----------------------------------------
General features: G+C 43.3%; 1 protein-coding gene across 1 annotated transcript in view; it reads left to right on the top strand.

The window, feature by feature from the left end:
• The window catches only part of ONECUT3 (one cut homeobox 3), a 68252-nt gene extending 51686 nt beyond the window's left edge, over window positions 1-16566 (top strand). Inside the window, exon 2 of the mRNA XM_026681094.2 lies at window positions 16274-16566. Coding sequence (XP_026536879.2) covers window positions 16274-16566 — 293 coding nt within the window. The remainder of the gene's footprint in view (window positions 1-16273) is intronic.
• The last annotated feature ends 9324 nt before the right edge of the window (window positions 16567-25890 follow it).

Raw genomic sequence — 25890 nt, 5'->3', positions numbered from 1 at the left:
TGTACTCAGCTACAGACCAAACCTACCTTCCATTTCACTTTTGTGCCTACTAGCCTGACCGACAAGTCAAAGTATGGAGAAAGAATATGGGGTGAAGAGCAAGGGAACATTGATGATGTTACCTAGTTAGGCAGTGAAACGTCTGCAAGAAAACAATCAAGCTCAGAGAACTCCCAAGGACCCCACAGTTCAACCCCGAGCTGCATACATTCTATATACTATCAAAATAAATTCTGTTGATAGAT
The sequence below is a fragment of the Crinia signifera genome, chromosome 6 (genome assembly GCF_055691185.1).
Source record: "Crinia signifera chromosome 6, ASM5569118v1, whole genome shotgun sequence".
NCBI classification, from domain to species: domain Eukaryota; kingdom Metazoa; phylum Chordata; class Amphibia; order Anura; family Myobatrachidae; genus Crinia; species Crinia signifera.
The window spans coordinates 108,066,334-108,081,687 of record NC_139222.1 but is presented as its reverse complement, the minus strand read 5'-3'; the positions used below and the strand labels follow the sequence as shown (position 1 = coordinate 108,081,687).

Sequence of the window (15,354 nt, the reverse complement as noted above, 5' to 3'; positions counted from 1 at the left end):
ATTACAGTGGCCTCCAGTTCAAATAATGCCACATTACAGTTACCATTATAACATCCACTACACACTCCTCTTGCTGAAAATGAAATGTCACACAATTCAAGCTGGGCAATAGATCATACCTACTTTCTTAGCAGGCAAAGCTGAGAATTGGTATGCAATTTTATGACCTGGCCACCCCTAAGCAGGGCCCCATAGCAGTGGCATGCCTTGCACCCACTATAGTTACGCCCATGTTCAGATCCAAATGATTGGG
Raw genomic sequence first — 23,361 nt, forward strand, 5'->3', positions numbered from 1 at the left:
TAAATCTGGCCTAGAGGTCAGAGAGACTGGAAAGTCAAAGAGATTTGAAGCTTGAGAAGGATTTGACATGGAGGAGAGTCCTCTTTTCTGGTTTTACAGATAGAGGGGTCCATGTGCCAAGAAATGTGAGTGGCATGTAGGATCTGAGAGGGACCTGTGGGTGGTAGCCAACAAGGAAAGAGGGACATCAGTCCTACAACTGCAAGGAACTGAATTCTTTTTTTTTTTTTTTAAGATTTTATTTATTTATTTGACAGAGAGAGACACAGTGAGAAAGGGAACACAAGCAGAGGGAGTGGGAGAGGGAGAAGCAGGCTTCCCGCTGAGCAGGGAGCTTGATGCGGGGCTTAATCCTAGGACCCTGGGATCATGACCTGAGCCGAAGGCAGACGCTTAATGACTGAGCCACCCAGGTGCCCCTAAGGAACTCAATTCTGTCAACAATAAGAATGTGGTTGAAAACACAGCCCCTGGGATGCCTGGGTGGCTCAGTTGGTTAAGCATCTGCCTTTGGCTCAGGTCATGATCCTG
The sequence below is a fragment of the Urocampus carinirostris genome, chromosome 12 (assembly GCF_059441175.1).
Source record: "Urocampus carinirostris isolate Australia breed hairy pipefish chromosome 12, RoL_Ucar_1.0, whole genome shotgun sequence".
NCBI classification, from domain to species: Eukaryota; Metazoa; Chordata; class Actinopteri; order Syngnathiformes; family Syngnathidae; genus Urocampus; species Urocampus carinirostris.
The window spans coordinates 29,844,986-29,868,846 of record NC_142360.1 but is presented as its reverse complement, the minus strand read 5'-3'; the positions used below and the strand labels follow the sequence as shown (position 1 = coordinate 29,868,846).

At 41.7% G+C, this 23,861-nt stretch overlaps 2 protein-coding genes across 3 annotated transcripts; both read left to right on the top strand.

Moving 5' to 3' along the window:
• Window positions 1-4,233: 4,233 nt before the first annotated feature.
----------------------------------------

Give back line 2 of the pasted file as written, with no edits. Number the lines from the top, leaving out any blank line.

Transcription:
The window, feature by feature from the left end: